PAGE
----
My concern is two-fold: The Sia team is young and inexperienced, and they need good advice. (Like I do, maybe I'm just projecting?) And maybe they know this and have this support structure set up. If yes, then they don't communicate that particularly well. There is another plus of a known advisory board: Experienced “public figures” with a reputation to loose attach their name to the project, and that lends it legitimacy and it provides these advisors with an incentive to help the project succeed. They, too, are then … on board. (Amazing pun, I know.) I think the Sia project is a bold one and it only stands a chance with a lot of outside help.
Now that we know who is going, let's talk about incentives. For a project this size to succeed, we need to understand who profits how from Sia's success. For Nebulous, the answer is a 3.9% fee from each successful file contract. As explained in this reddit thread, it's about 10% of what a client is paying. The mechanism to collect that money, Siafunds, is the second cryptocurrency in Sia, and you can buy it, too, and that's why I'm explaining it in more detail in Part 3.
Engine / Technology
For some road trips, the journey itself is the goal. In contrast, the Sia journey is about reaching a destination, and if you want to reach one, you need to spend your time on the road, not in a repair shop. And so, we need to have a look under the hood.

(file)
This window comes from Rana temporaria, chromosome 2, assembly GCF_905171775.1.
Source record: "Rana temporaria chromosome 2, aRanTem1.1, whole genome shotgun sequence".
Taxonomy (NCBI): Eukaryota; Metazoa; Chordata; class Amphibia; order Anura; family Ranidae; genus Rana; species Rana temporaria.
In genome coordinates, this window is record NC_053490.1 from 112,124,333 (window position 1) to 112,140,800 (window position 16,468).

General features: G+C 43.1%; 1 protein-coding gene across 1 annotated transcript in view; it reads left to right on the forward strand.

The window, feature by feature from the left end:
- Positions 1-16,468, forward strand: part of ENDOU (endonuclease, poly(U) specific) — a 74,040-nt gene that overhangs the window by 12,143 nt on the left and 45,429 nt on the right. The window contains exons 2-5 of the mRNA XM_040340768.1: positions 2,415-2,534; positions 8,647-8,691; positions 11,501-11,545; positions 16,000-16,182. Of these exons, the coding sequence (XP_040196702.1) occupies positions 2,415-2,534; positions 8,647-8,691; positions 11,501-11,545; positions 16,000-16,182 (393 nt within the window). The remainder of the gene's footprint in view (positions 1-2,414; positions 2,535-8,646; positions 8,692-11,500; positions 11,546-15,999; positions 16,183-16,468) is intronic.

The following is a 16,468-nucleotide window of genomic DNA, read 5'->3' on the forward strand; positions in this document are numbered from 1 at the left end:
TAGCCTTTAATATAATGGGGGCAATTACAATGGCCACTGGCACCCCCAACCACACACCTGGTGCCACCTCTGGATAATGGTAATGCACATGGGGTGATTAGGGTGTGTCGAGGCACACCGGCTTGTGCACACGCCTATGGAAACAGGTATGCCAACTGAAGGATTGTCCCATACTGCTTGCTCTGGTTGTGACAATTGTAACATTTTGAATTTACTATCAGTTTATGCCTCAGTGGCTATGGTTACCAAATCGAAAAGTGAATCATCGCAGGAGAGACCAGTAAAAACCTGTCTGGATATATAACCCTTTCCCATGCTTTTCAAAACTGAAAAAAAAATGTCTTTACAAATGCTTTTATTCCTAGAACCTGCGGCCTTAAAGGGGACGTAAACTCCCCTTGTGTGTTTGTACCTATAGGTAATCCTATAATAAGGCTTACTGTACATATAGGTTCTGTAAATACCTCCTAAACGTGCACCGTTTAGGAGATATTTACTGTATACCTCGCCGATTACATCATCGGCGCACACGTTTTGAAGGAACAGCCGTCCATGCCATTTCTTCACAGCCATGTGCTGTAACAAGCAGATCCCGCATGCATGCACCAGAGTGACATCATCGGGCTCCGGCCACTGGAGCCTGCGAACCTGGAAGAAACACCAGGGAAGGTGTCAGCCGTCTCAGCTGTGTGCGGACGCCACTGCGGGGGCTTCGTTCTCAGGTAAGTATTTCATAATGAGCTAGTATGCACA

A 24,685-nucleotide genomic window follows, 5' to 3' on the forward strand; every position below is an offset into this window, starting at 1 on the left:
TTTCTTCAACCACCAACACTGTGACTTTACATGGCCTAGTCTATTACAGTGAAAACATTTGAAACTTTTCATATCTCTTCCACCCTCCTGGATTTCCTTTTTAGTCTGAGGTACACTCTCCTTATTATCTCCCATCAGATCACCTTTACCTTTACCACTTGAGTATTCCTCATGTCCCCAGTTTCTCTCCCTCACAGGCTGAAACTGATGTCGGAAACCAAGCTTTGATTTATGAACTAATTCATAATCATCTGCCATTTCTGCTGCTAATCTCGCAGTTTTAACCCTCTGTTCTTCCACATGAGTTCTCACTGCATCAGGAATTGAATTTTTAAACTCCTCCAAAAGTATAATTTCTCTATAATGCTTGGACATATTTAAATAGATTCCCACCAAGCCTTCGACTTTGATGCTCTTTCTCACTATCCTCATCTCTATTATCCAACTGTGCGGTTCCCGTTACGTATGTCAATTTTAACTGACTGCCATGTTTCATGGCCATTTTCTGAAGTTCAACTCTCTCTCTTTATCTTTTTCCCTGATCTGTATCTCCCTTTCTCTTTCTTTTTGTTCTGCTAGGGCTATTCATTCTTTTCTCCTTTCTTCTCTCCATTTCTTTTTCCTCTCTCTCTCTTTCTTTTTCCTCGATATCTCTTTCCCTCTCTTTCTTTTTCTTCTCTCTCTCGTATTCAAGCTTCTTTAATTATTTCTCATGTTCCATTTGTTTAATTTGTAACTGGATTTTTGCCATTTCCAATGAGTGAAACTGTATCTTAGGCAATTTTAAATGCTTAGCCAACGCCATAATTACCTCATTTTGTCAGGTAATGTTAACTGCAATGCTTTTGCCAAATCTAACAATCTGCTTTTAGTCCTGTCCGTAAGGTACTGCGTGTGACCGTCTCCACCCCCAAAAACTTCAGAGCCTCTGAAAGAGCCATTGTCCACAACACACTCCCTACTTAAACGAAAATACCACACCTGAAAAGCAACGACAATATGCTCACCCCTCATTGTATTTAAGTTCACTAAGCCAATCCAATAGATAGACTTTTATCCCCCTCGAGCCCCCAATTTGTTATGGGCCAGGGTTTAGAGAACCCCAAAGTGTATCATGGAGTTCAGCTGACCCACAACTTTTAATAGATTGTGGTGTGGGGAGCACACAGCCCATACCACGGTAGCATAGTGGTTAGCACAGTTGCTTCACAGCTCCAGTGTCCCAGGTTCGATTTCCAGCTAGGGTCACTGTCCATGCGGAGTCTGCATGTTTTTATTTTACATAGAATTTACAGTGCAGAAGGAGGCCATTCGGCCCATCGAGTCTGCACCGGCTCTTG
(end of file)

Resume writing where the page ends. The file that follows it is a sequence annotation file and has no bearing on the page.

In this part, I'll focus on architectural choices, which are hard to change. There are rough edges for early adopters at the moment, too, but I'll discuss those in part 3, as I expect the Sia team to address them eventually.
For any blockchain-based idea, the most urgent question is: Does this need a blockchain? (It's urgent because it really kills most projects at inception. Look at your current most favorite ICO, ask this question and don't come crying to me.)
So, does Sia need a blockchain? And why?
To remind ourselves, a blockchain keeps a history of records secure and public. Because it's public, you and anyone can verify that it's not been tampered with and therefore you can trust it's records. Sia needs to establish this kind of trust because it wants to be decentralized: As client, you rent storage space from someone you've never met, and never will, on a server you've never seen. If you're storing something important, say pictures of your first donut, then you want to be reasonably sure that your data is safe and available.
Wait, why does Sia need to be decentralized? Well, decentralization is Sia's main selling point over existing, centralized providers, such as AWS S3. I'll discuss the merits of decentralization below. So, let's assume for a moment that decentralization is a good thing. Who needs to trust whom about what, and how does the blockchain help?
Let's say Tommy wants to rent 5 gigabytes for one month from Mia for 920 money. There's a lot of trust necessary here: Tommy needs to trust that Mia will keep his 5 GB worth of files around for an entire month. He needs to trust that he'll be able to access them any time he wants. And Mia on the other hand needs to trust, if she does all that, that she'll get paid.